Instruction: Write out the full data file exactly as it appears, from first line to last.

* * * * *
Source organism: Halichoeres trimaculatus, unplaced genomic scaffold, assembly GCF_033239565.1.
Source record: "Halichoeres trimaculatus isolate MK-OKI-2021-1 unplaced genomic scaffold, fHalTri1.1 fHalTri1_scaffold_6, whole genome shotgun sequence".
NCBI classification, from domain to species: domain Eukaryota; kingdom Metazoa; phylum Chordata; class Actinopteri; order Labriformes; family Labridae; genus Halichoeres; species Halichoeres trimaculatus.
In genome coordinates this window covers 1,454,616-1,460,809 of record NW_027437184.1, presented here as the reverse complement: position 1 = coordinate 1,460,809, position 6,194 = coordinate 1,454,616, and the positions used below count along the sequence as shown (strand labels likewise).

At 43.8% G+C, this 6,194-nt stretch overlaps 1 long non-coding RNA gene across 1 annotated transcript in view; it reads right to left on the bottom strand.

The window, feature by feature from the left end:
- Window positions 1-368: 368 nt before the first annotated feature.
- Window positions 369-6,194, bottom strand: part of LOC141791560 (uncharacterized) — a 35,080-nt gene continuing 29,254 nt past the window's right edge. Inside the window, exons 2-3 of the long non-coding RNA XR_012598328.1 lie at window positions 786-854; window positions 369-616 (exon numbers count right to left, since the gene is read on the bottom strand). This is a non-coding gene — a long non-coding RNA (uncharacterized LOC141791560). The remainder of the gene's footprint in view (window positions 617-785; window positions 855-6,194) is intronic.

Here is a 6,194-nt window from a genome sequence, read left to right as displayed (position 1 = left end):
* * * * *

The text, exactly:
Source organism: Halichoeres trimaculatus, unplaced genomic scaffold, assembly GCF_033239565.1.
Source record: "Halichoeres trimaculatus isolate MK-OKI-2021-1 unplaced genomic scaffold, fHalTri1.1 fHalTri1_scaffold_6, whole genome shotgun sequence".
NCBI classification, from domain to species: domain Eukaryota; kingdom Metazoa; phylum Chordata; class Actinopteri; order Labriformes; family Labridae; genus Halichoeres; species Halichoeres trimaculatus.
In genome coordinates this window covers 1,454,616-1,460,809 of record NW_027437184.1, presented here as the reverse complement: position 1 = coordinate 1,460,809, position 6,194 = coordinate 1,454,616, and the positions used below count along the sequence as shown (strand labels likewise).

At 43.8% G+C, this 6,194-nt stretch overlaps 1 long non-coding RNA gene across 1 annotated transcript in view; it reads right to left on the bottom strand.

The window, feature by feature from the left end:
- Window positions 1-368: 368 nt before the first annotated feature.
- Window positions 369-6,194, bottom strand: part of LOC141791560 (uncharacterized) — a 35,080-nt gene continuing 29,254 nt past the window's right edge. Inside the window, exons 2-3 of the long non-coding RNA XR_012598328.1 lie at window positions 786-854; window positions 369-616 (exon numbers count right to left, since the gene is read on the bottom strand). This is a non-coding gene — a long non-coding RNA (uncharacterized LOC141791560). The remainder of the gene's footprint in view (window positions 617-785; window positions 855-6,194) is intronic.

Here is a 6,194-nt window from a genome sequence, read left to right as displayed (position 1 = left end):